Archive for November 10th, 2007

Norman Mailer is dead. Long live Norman Mailer

10 November 2007

Sans Serif” records with regret the passing away of Norman Mailer, the eternal enfant terrible of literature and one of the founding fathers of “New Journalism“, in New York on Saturday. He was 84.

Born Nachem Malek, he published more than 30 books, including novels, biographies and works of nonfiction, and twice won the Pulitzer Prize: for The Armies of the Night (1968) and The Executioner’s Song (1979).

The New York Times notes in an obituary:

“At different points in his life Mr. Mailer was a prodigious drinker and drug taker, a womanizer, a devoted family man, a would-be politician who ran for mayor of New York, a hipster existentialist, an antiwar protester, an opponent of women’s liberation and an all-purpose feuder and short-fused brawler, who with the slightest provocation would happily engage in head-butting, arm-wrestling and random punch-throwing. Boxing obsessed him and inspired some of his best writing. Any time he met a critic or a reviewer, even a friendly one, he would put up his fists and drop into a crouch.”

Three years ago, Margo Hammond, books editor of The St. Petersburg Times, spoke to Mailer on the phone:

In “The Spooky Art” you refer to the need for young writers to pick themselves clean of the bad prose in bad books and in newspapers, and, of course, there are scads of examples of both. But what about the novelists who worked as journalists when they were young — Gabriel Garcia Marquez and Ernest Hemingway, for example. Was there anything about their journalism training that helped them write better novels?

Mailer: Every piece of literary advice ends up to be a generalization. Hemingway got something wonderful out of journalism and it shows in his novels. Yes, one of the greatest American novelists of all time was, indeed, a journalist. But generally speaking journalism is sloppy writing, and unless you have a real talent, it can injure you to write too quickly, come to too many conclusions. It’s frantic and hysterical.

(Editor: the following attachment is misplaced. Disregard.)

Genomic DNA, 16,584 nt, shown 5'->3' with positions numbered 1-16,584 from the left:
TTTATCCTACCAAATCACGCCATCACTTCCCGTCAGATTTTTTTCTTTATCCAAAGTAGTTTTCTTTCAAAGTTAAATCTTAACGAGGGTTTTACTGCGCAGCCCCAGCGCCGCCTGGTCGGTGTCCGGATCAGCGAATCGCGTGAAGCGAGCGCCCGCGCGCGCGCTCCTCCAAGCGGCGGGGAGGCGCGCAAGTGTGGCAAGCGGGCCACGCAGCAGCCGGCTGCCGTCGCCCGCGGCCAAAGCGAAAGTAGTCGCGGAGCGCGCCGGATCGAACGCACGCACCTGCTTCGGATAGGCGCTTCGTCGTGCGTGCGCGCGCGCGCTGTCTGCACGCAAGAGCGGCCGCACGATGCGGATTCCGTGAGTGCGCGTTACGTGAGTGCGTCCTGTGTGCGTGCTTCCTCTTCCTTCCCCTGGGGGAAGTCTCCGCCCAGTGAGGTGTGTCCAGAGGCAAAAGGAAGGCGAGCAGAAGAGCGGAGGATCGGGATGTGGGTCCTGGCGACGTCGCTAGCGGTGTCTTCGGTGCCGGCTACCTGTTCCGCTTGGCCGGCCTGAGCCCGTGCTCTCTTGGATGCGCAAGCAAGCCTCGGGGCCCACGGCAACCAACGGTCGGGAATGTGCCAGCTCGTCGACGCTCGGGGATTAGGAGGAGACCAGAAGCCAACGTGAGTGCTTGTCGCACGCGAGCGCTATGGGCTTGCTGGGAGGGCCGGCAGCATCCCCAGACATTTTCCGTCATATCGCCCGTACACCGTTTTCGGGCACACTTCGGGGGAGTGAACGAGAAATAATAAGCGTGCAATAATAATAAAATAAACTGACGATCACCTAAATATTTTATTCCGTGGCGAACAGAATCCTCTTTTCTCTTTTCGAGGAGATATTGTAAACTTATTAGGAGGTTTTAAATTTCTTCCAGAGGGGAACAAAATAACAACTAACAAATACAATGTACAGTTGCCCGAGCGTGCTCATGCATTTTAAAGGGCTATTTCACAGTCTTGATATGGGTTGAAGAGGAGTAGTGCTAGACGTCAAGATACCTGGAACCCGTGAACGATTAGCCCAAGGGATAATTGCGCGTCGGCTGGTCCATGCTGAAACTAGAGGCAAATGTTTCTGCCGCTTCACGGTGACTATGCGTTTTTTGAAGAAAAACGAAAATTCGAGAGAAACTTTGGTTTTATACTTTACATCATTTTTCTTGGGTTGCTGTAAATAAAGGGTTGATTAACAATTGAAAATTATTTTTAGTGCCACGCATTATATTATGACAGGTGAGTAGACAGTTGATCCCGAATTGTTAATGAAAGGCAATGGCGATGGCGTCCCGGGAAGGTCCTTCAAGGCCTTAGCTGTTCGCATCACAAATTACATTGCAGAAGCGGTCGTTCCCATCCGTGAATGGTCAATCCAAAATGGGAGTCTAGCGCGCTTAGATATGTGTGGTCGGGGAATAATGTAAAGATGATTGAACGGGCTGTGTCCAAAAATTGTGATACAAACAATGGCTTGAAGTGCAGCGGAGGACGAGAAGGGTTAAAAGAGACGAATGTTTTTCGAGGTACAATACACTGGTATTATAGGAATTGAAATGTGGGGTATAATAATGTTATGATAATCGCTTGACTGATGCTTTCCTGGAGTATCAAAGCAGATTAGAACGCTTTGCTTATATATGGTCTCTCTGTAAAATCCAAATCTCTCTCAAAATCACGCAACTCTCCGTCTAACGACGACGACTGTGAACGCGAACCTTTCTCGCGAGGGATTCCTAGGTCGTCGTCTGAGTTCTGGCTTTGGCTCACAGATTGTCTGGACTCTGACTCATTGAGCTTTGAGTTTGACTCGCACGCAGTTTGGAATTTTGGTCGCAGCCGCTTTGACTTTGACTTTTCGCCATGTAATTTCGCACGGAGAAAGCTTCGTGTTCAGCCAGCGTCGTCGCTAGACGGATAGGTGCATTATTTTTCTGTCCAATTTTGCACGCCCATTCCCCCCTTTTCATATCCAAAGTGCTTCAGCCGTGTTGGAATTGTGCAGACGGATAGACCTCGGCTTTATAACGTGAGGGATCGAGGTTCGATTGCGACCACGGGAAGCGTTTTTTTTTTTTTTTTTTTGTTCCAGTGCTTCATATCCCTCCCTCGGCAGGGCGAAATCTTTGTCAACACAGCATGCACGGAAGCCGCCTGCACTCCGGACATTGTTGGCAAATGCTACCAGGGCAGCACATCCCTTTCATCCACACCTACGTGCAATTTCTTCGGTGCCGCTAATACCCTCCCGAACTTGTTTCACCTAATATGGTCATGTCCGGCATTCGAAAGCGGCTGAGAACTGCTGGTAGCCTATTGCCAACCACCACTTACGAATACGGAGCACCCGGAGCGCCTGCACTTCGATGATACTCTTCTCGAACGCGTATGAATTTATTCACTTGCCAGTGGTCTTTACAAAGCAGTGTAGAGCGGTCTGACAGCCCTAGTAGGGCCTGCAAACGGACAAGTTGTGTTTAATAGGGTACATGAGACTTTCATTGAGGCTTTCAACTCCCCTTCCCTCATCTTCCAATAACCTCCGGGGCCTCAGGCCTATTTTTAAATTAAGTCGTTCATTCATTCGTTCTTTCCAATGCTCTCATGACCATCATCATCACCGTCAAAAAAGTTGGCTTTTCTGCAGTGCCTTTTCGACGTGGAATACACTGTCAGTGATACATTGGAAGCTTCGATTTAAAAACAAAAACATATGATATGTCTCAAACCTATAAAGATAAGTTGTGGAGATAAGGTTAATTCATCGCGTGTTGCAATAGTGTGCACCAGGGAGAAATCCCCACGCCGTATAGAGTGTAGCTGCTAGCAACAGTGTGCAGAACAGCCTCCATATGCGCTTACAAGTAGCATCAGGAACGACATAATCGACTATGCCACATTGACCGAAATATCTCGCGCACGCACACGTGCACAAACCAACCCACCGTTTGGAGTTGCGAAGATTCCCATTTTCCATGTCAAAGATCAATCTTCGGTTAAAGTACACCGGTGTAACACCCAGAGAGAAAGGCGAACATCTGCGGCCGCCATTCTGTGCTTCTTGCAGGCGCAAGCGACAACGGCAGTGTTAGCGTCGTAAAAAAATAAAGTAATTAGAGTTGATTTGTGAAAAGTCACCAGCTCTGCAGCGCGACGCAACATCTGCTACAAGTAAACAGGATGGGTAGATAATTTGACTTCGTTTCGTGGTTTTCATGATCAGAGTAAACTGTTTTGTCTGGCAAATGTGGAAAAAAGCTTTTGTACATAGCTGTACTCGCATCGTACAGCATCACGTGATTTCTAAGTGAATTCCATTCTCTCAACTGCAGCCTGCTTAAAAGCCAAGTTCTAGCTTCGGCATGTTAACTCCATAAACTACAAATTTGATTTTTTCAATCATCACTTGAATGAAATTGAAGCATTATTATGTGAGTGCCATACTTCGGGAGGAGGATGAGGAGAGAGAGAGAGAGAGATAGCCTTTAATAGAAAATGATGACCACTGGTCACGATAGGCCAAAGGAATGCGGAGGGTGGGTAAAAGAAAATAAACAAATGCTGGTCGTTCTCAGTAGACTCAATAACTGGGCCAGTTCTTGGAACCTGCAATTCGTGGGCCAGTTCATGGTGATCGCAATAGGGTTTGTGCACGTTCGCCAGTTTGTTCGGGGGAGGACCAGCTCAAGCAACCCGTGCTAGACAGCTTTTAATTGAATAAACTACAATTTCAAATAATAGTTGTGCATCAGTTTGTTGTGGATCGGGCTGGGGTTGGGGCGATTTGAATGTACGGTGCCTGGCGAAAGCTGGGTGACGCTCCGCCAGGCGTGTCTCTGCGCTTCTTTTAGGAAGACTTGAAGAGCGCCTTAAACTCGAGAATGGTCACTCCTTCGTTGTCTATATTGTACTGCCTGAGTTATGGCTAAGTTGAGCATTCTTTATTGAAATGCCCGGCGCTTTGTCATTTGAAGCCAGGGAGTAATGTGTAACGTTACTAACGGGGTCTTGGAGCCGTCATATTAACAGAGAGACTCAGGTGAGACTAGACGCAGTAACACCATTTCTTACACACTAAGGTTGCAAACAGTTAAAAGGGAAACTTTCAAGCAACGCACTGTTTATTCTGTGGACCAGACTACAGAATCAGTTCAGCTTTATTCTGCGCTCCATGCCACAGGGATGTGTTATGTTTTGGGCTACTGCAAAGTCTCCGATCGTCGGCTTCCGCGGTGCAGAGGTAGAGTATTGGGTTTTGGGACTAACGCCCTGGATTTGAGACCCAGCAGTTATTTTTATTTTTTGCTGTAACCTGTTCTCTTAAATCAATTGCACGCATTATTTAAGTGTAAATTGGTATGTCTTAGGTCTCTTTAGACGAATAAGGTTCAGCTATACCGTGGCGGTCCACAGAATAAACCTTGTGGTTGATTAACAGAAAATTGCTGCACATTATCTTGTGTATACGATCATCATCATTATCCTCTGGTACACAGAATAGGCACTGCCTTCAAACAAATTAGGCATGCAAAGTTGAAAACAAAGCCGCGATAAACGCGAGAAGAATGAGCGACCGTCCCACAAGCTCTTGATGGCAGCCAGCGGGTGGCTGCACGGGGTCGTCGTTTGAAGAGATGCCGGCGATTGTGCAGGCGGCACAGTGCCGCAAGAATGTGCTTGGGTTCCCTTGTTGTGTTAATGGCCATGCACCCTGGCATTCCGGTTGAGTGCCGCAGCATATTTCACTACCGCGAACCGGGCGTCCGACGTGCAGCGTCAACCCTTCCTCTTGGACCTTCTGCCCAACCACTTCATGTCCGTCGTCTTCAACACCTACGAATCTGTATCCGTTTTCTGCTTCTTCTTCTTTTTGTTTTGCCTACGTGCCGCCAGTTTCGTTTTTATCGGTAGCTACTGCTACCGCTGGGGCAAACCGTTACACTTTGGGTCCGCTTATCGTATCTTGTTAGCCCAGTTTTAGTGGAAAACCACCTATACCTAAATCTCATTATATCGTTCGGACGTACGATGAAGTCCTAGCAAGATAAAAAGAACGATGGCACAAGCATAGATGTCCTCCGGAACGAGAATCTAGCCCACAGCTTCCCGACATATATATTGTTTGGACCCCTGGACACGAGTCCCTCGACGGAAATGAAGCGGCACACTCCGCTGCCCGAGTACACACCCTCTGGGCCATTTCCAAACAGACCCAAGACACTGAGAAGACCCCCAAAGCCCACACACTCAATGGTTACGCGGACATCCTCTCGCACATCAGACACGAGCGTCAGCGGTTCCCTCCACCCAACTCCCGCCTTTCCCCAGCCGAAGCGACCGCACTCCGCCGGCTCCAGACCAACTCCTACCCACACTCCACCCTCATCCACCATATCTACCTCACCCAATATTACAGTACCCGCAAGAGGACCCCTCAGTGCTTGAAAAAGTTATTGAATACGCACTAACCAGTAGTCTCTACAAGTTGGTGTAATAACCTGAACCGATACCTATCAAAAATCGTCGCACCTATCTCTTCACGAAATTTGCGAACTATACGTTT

By the way, newsrooms these days all sound like you’re in a monastery. All the computers are so silent. I miss the old days. Lots of journalism writing is bad because the pressure of being a good writer is not the first talent you need to be a good journalist. The first talent you need is the emotional readiness to introduce yourself to strangers and pick their brains.

But is there anything about journalism that helps the novelist?

The thing about journalists is that they learn about a lot of people in a hurry. Less good is that the experience is very rarely existential. By existential I mean that you don’t know how it’s going to turn out. If you’re doing it on spec, then it’s very existential. But if you’re working for a newspaper and you know it’ll be printed no matter what, then you learn a lot, but it doesn’t bite deep. Experiences you can’t control teach you a lot — the others just skim the top.

Link via Poynter

Photograph by Carl Van Vechten, shot in 1948, courtesy Wikipedia

Also read: Michiko Kakutani on Mailer

MUST READ: The dissenting view on Mailer

The things TV journalists have to do these days

10 November 2007

As the competition gets hotter, ESPN reporter Rob Stone bites into the hottest red hot chilli pepper going around. You could call this a small gimmick, or you could call this a giant leap for “experiential journalism”.

More things change, more they remain the same

10 November 2007

From The Hindu, 10 November 1957:

Inaugurating the 13th annual session of the All-India Newspaper Editors’ Conference in New Delhi on November 8, Prime Minister Pandit Jawarharlal Nehru outlined what he thought should be the approach of Indian newspapers which were now “on the verge of a vast increase in circulation,” consequent on the spread of literacy.

Nehru said: “We live in an age of continuing revolution and for this we must have a mind which keeps pace with it. While we are trying to build up a new India and to raise the living standards of our people, I think it is not unfair or improper to expect all our newspapers to help in this process.”

Nehru exhorted the newspapers “to recover that old enthusiasm which they had in the days of freedom struggle, apply it to the new conditions and infuse a spirit of adventure in the minds of the readers.”

Link via This Day, That Age

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